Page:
This point in history represents a significant turning point in how children were viewed. Previously children had been considered “imperfect copies of adults” (3) and regardless of gender would be identically dressed in smocks or dresses until they were of a working age - 5 or 6 - at which point they were dressed in miniature costumes of adult men and women. However, from the mid eighteenth century the idea of children as individuals with personalities and qualities distinct from adults found its footing. This new consideration for the experience of childhood opened up a significant market of specialised goods and services targeted at children.
By the turn of the 20th century we see the emergence of child psychology as a field of research. Intimidated by the significant advances made by modern women and concerned that men could no longer keep pace, psychologists turned to the early childhood experiences of boys for a solution.
Psychologists recommended that distinctly gendering boys from a younger age through dress would give them a head start in learning the codes of masculinity and would eventually lead them to become manlier men and avoid the pitfalls of effeminacy and homosexuality. This distinction started with decorative elements of infant’s clothing, such as the removal of florals and ruffles and the adoption of ‘masculine’ embroidered motifs (cars, trains, sports equipment and cowboys among other things). At this time the significance of pink and blue as gendered colours was mostly influenced by trends, region or religion rather than any ubiquitous traditions of dress. For example, Catholics recognised blue as the colour worn by the Virgin Mary and hence considered it a feminine colour, while pink and red were often considered as passionate colours and better suited to boys (2). It wasn't until the 1940s that we saw the gendered convention of pink for girls and blue for boys start to solidify within children’s commodities, significantly driven by clothing manufacturers. However it took a further 40 years for pink to become an exclusively feminine coded colour, to the point that it was almost absent in the clothes and objects of boys and men by the mid-1980s.
Pink in its association with the feminine has shouldered the divisive opinions of femininity as either “pretty, sweet and romantic” or “vulgar, silly and artificial” (4).
Elements of the feminine are often swept aside by women in their efforts to gain recognition, power or authority. In 2017 Washington Post columnist Petula Dvorak, writing about the Women’s March on Washington following the infamous ‘pussy grab’ remarks made by President Donald Trump, urged women to “back away from the pink”. Dvorak saw the Pink Pussy Hat - adopted by the marchers as a symbolic and visually uniting element to their protest - as undermining the “serious stuff” that women were facing under the Trump administration (4). However, it is clear how loudly symbolic, subversive and powerful the feminised sea of pink hats was to the 2017 March. Distinctly feminine clothing has a conflicted relationship with the movements throughout history to emancipate and empower women. Often women have opted for androgynous or masculine modes of dress in an effort to both desexualise their bodies and give their positions gravitas. (I recommend a re-watch of Legally Blonde for a great discussion starter of how pink symbolically amplifies the perceived frivolity and incompetency of femininity).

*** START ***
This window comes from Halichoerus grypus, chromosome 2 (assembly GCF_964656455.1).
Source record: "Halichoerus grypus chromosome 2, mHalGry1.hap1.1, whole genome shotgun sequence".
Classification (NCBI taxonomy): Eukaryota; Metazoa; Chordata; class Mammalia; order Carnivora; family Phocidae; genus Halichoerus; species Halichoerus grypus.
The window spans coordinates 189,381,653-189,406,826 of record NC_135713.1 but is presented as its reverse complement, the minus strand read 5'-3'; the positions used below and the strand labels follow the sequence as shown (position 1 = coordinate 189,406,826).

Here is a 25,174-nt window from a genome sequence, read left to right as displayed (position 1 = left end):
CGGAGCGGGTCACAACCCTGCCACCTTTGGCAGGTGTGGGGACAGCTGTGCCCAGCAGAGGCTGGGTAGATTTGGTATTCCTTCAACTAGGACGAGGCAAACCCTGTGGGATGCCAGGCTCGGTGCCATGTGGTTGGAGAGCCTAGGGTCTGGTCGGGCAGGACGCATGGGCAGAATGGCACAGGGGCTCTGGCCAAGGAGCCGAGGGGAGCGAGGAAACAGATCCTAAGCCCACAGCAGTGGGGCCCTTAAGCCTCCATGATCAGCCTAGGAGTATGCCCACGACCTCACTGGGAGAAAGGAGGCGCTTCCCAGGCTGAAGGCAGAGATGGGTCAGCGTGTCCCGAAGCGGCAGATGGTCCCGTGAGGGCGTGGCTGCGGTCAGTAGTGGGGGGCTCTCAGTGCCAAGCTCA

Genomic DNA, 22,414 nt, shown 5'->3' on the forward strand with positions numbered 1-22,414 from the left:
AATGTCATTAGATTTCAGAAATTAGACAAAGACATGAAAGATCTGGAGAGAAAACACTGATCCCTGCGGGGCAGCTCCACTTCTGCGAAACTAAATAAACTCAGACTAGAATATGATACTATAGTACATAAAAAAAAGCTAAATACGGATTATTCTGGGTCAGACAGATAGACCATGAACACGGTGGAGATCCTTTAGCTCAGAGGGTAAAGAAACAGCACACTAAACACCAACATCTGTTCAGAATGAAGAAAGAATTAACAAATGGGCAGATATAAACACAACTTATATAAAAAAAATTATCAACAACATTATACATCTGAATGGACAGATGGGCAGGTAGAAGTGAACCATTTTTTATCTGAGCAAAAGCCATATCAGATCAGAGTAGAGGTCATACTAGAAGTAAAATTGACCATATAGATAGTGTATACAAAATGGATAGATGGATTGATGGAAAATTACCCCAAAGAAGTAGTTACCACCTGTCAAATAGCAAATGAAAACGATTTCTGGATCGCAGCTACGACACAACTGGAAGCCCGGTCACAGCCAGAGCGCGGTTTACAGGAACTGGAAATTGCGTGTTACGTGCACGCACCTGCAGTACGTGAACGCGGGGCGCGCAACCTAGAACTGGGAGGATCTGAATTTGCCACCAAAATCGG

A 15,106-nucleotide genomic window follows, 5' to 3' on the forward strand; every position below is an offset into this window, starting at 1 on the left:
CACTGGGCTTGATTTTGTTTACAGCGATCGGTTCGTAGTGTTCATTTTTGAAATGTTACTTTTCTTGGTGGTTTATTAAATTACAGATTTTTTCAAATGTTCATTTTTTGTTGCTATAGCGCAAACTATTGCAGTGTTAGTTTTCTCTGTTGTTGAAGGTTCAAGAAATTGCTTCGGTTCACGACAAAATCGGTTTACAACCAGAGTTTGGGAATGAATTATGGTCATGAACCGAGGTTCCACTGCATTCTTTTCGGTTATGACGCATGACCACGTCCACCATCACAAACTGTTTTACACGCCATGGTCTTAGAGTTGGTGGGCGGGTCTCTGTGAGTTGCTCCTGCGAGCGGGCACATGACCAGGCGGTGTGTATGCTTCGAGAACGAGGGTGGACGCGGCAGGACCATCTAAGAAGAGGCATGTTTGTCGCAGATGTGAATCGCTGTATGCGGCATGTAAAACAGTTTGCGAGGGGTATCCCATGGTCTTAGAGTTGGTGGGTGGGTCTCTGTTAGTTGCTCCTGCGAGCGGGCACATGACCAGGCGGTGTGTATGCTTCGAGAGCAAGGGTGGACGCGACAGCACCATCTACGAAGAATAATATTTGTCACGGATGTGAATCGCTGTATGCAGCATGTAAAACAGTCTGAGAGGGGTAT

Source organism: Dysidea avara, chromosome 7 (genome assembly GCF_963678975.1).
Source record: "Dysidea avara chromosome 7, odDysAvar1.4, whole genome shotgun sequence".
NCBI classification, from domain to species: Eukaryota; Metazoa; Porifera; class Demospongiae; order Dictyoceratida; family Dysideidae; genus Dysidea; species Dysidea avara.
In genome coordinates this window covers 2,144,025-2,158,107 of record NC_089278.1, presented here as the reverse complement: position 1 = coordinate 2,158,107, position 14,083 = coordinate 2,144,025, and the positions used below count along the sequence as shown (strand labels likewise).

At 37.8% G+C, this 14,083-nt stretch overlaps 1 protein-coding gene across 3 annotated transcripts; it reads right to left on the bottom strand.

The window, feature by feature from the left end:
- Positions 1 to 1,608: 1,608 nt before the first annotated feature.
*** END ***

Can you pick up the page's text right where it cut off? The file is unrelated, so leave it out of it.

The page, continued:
In the early 20th century, while Chanel was designing the modern women’s wardrobes from a palette of menswear - adopting anything from tailoring to underwear - to suit their increasingly active and independent lifestyle, Schiaparelli had fallen down the rabbit hole of surreal, feminised, fashion fantasy. Schiaparelli designed beautiful dresses with delicate fabrics and a sense of humour. Her designs often subverted notions of the feminine by pairing them with the grotesque (the skeleton dress, the tear dress - that depicted the wearers flesh being torn off in strips), the lewd (a lobster dress - symbolic of a phallus) or the surreal (the shoe hat).
Schiaparelli also famously invented the hue Shocking Pink, a colour that she revisited often throughout her career and that inspired other significant fashion moments such as the iconic pink dress worn by Marilyn Monroe in Gentlemen Prefer Blondes, and the carnivalistic red and pink colour combinations in the work of designer Christian Lacroix (1).
There are a few different accounts of where she got her inspiration for the colour. One suggests it was her button maker who added a dash of magenta to the resin he was mixing for her buttons (5), while another suggests that it was a pink diamond Cartier necklace worn by eccentric Parisian socialite Daisy Fellowes that inspired the designer. However she came across it, the designer was entranced. She later wrote in her diary; “The colour flashed in front of my eyes, bright, impossible, impudent, becoming, life giving, like all the lights and the birds and the fish in the world together, a colour of China and Peru but not of the West - a shocking colour, pure and undiluted.” (1)
Words by The Stitchery Collective
Video: @calliemarshall / @_swop
Motion by @jackbirtles
Creative Direction @notoriousbrig
Research / Blog @thestitcherycollective
Soundtrack Redneph In B Minor by The Midnight Hour
St Clair, Kassia. 2016. The Secret Lives of Colour. John Murry (Publishers) London.
Barraclough Paoletti, Jo. 2016. “Clothes Make the boy”, in Vestoj: On Masculinities, Issue no. 7. Pg 13-26.|
Rose, Clare. 1989. Children’s Clothes. B.T. Batsford Ltd London.
Steele, Valerie. 2018. Pink: the history of a punk, pretty, powerful colour. Thames & Hudson, London.
Baxter-Wright, Emma. 2012. The Little Book of Schiaparelli. Carlton Books Ltd, London